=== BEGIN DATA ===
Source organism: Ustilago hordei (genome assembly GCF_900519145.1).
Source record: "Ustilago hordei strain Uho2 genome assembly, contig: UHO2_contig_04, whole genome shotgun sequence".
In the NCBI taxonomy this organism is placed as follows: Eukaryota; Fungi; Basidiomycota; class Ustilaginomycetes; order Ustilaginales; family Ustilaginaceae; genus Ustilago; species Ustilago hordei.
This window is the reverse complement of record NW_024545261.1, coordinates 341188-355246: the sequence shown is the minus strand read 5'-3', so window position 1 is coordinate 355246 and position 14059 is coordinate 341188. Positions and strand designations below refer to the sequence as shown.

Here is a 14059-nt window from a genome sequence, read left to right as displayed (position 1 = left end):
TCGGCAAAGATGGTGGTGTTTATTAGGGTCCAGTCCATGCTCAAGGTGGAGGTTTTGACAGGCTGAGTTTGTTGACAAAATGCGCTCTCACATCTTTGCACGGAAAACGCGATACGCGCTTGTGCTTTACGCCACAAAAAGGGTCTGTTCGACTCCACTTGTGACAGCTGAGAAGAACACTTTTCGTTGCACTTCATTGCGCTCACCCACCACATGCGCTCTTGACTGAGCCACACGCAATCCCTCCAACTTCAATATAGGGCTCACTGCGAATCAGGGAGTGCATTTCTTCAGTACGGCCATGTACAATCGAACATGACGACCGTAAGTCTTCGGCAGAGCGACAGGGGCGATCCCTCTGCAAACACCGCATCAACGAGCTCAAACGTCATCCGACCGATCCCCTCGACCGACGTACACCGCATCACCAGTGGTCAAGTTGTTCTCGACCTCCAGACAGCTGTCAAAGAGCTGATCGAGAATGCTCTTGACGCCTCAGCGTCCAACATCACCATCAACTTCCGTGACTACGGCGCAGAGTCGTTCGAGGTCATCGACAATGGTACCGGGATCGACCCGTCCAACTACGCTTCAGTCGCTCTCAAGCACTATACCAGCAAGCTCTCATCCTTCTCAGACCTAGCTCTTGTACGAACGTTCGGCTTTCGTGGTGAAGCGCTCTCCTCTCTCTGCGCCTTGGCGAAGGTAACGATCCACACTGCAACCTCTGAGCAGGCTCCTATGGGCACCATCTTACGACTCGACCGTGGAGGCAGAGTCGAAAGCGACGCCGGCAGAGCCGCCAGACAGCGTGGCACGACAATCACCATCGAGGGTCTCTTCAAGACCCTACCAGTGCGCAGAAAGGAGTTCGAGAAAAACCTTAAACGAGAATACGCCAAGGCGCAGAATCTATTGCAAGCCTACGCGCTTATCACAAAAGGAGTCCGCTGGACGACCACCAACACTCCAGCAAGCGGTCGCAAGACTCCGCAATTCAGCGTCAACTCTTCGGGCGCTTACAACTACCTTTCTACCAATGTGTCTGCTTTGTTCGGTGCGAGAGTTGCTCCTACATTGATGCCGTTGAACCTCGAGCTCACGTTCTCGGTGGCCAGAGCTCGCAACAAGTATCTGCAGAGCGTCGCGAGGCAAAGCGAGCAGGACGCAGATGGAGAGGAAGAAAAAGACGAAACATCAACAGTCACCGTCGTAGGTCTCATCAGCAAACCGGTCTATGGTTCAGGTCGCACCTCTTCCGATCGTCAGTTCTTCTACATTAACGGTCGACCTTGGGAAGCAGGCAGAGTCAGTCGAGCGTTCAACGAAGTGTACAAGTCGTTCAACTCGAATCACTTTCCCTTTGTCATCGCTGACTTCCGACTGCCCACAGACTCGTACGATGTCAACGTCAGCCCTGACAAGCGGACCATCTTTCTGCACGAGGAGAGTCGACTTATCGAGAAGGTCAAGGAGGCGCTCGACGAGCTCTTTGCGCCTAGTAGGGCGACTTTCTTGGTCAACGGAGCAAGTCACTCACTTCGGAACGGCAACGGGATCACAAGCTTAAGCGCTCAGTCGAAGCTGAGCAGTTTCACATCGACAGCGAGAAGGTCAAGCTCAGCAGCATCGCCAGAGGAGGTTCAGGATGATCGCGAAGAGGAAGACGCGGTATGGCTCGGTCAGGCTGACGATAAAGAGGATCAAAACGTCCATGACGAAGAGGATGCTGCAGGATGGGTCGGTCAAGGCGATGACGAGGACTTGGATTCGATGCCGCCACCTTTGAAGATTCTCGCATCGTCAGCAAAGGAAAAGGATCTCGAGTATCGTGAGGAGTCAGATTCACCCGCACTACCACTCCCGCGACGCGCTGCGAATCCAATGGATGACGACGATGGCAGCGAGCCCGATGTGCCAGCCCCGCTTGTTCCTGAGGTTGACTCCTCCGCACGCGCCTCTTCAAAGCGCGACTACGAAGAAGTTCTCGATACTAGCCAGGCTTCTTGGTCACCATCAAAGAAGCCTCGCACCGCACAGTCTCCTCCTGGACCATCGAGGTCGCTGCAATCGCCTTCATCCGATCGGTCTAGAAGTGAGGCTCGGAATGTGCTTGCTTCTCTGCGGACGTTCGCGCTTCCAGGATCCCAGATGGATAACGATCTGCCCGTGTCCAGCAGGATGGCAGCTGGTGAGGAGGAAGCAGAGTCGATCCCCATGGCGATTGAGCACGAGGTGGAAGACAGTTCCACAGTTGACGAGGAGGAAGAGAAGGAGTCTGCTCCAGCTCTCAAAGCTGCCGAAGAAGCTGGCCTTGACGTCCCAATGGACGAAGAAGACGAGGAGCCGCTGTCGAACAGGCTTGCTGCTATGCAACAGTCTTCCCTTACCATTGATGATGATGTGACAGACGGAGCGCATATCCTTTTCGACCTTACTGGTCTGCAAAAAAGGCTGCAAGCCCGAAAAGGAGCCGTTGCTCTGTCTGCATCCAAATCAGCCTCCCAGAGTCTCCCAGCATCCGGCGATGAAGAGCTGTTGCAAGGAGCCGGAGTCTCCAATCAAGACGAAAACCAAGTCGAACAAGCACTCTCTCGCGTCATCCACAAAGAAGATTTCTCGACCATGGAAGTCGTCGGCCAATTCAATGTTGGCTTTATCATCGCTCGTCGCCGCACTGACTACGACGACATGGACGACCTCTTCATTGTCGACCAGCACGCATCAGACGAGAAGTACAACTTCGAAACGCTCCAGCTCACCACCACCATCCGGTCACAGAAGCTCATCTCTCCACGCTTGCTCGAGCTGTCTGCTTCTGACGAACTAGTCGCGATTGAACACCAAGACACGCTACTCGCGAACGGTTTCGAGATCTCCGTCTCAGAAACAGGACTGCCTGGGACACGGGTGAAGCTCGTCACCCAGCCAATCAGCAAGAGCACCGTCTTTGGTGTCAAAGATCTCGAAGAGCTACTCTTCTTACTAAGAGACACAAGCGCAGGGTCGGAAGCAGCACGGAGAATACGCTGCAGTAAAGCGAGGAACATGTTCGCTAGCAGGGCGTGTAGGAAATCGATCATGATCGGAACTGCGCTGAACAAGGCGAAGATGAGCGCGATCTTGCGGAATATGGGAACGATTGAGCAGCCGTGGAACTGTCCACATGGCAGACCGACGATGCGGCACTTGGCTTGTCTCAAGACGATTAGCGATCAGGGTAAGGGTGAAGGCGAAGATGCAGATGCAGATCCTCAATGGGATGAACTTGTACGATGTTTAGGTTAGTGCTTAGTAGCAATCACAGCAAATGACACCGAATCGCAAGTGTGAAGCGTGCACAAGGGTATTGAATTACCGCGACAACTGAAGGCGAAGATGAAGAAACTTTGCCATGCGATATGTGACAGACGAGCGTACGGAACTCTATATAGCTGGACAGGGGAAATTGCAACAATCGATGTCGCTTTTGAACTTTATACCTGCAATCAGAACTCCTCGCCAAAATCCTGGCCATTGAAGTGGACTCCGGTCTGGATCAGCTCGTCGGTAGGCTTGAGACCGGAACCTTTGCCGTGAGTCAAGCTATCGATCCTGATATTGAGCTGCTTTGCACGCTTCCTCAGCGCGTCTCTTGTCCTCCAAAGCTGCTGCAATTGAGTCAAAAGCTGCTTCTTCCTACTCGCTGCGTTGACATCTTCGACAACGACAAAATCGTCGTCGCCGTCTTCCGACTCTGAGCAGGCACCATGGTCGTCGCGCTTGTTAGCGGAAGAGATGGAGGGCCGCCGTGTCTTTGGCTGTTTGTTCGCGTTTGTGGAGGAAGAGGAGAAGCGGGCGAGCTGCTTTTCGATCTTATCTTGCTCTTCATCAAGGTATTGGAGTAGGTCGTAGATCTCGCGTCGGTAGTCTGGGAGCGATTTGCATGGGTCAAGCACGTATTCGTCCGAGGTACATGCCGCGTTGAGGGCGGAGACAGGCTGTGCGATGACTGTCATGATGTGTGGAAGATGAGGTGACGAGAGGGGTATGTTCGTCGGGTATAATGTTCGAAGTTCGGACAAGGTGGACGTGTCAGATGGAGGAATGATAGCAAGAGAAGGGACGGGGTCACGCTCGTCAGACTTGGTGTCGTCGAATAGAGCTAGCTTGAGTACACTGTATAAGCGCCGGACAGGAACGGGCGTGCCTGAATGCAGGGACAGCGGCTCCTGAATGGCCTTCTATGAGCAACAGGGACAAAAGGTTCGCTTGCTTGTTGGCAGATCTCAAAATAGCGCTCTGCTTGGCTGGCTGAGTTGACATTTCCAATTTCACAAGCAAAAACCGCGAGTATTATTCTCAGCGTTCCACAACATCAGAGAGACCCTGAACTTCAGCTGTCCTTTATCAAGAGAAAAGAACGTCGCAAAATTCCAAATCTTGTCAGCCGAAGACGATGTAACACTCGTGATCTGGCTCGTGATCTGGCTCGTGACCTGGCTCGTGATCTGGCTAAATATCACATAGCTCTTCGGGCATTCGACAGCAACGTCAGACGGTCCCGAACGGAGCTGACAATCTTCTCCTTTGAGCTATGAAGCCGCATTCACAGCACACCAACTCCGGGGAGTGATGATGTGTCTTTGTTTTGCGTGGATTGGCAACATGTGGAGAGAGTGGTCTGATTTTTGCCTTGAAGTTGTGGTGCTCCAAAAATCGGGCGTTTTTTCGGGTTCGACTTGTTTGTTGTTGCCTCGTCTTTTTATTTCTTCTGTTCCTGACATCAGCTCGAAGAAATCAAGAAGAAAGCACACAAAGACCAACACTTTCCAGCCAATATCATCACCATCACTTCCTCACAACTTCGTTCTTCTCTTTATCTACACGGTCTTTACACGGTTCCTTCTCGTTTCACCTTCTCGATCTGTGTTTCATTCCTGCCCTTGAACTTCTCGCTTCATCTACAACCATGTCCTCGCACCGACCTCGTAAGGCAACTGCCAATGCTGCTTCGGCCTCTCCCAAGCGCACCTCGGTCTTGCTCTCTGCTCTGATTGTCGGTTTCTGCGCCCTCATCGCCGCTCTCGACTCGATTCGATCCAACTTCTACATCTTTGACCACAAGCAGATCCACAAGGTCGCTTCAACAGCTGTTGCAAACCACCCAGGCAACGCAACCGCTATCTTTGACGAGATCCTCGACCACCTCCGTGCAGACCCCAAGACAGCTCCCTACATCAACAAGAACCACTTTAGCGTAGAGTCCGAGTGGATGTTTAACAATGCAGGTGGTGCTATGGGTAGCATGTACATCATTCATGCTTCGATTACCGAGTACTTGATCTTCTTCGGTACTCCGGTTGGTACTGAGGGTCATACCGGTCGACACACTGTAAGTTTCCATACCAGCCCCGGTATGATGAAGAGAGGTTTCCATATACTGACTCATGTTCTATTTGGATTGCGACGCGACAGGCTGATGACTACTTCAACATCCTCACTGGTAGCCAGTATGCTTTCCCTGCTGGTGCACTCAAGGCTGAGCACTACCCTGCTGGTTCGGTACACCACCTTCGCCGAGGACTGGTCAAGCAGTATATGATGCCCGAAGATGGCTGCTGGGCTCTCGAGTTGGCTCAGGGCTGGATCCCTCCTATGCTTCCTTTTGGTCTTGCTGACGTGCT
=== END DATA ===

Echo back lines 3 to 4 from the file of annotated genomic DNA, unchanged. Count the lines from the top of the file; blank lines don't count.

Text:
In the NCBI taxonomy this organism is placed as follows: Eukaryota; Fungi; Basidiomycota; class Ustilaginomycetes; order Ustilaginales; family Ustilaginaceae; genus Ustilago; species Ustilago hordei.
This window is the reverse complement of record NW_024545261.1, coordinates 341188-355246: the sequence shown is the minus strand read 5'-3', so window position 1 is coordinate 355246 and position 14059 is coordinate 341188. Positions and strand designations below refer to the sequence as shown.